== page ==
This post was written by Bess Auer for our Parenting section.
With the recent barrage of news articles, TV features, tweets, headlines, and blog posts, the world is abuzz and seems quite divided on Bruce Jenner’s undergoing an identity change and asking to be called Caitlyn. I know from my own Facebook feed that people seem to either be extremely supportive or utterly outraged at Bruce’s recent choices.
In fact, one of my Facebook friends was mortified that her daughter asked about the Vanity Fair cover and was lamenting the fact that she even had to have a conversation with her about it. The vitriolic and hate-filled stream of comments underneath left me shaking my head at how so many people live in such ivory towers.
And if you were wondering, yes, your son or daughter already knows about Caitlyn, too. But as a parent, wouldn’t it be wonderful if we see this as an opportunity to have a meaningful discussion with our children regardless of our personal feelings about transgender identity?
There are some excellent lessons our swimmers can learn from the still-evolving storyline of Caitlyn.
1) You never know the burden others carry.
Bruce is a two-time Olympic Gold Medalist and with his good looks and charming personality, celebrity status and wealth seemed to come naturally. Marrying into a large family, he looked to be on top of the world and to be content with the crazy Kardashian clan. However, outsiders (and even some of his own family members) were not aware of the crisis long brewing within this All-American man.
Bruce is a good reminder to not judge a book by its cover or by the mask people choose to show the world. More times than not we’re oblivious to the troubles teammates are carrying, their unspoken worries, and the difficult choices they are facing. Every person we meet has a burden of which we are unaware.
The swim community has faced this recently with several suicides, so what better time to have this conversation with your child than now?
2) Be true to yourself.
As parents, we have no greater mission than to help our children find their own place in the world and then occupy it as happy, healthy adults.
We parents sometimes unknowingly work against this mission, though. I learned this difficult lesson earlier this year when my son decided to quit swimming. It wasn’t his passion anymore, and he was ready to let go even if his dad and I weren’t. It took us quite a bit of time to come to terms with our son being true to himself and not just swimming because we wanted him to.
So when Caitlyn tweeted, “I’m so happy after such a long struggle to be living my true self,” I thought that this was a good reminder for us all. The words I focused on most were, “I’m so happy.” I wish more people could honestly claim that because isn’t that what we really want in life?
3) Courage comes in a variety of forms.
Yes, courage comes in the shape of a soldier on the battle field, a person standing up to a bully, or an advocate speaking out for someone who cannot. Courage also comes in the form of willingly opening yourself up to the world for all to see and judge you.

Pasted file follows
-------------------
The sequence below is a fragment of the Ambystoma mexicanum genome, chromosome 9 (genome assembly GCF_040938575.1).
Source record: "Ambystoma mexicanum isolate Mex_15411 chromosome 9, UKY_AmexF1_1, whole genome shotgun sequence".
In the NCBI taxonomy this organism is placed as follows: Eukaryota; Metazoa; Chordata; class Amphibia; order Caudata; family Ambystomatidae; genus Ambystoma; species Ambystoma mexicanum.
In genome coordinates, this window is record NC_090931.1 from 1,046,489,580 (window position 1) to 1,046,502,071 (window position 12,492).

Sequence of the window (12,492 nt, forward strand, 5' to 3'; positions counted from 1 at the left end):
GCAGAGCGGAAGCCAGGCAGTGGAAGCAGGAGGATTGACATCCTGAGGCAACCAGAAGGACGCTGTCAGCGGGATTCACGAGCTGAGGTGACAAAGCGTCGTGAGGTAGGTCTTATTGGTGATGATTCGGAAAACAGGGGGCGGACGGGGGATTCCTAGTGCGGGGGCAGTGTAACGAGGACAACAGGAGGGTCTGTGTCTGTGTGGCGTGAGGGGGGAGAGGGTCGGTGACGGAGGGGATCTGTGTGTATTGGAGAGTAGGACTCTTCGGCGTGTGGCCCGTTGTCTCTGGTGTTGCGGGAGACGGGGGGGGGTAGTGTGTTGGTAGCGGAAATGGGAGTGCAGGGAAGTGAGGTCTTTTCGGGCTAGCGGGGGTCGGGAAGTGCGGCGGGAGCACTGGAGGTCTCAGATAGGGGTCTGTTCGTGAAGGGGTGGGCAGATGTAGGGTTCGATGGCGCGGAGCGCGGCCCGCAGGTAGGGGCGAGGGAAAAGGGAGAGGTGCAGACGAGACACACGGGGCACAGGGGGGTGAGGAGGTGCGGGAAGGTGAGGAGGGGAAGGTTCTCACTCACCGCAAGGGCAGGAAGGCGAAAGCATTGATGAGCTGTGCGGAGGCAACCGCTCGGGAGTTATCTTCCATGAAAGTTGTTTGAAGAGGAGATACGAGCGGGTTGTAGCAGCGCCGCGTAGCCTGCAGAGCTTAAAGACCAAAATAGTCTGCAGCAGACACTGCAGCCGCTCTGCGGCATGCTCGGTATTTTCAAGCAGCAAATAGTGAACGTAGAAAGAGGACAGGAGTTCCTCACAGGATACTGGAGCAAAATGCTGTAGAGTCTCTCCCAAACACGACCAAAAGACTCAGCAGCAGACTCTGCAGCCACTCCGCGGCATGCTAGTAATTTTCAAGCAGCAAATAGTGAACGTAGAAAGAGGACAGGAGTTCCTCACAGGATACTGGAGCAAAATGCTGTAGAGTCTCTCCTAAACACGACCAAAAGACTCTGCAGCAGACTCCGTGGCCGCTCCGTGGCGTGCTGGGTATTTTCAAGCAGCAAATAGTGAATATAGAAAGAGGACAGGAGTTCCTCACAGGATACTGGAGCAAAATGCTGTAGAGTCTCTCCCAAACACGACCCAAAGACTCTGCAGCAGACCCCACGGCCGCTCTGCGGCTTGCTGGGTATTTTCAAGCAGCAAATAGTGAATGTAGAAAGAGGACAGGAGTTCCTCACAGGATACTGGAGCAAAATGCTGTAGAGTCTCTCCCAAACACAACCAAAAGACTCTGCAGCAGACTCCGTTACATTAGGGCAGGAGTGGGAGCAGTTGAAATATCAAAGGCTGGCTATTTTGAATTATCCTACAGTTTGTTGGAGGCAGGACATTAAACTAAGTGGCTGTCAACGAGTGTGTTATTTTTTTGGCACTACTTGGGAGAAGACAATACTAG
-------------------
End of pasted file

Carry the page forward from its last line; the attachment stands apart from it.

I’ve read posts about Bruce becoming an abomination. I’ve seen petitions to take away his Olympic medals, and I’ve heard outrage over ESPN’s plan to present the Arthur Ashe Award to Caitlyn. Certainly Bruce knew this would be a reaction by many when he publicly declared his transformation. One of the Facebook comments I read asked, “Why did he have to make such a big deal over it? Why couldn’t he just keep quiet about becoming a woman.”
For more than a year before his official announcement the media had been speculating about what was happening with Bruce and plastering unkind photos, ugly innuendo, and vicious rumors across magazine covers.
Not everyone would have the courage to stay standing under such fire and still go through with this a radical transformation. Not many people would forge ahead knowing the world was watching and in many cases snickering.
I’d like for my son to have the courage to stand up for what he believes in despite what others might say or think.
4) You are never too old to follow your dream.
At 65 years old, Bruce made the decision to become Caitlyn. Another of the Facebook comments was, “Why would he even bother at this age?”
I can’t imagine anything worse than a person not pursuing something just because they have turned a year older. When we reach the stage where we feel we are too old to try something new, then life has lost a little meaning.
Nobody explains this better than Growing Bolder, which was started by Marc Middleton, who was an All-American swimmer at FSU and is a current World Record Holder in Masters Swimming. Growing Bolder has built a worldwide community based on the themes of hope, inspiration, and possibility and the idea that you’re not growing older, but growing bolder.
The world is definitely a strange, strange place filled with people making all sorts of unusual and controversial decisions. I can’t pretend to even start to understand Bruce and his transgender issues. But not having walked in anybody else’s shoes than my own, I think I’ll take the kinder gentler road, and hope the people who meet me do the same.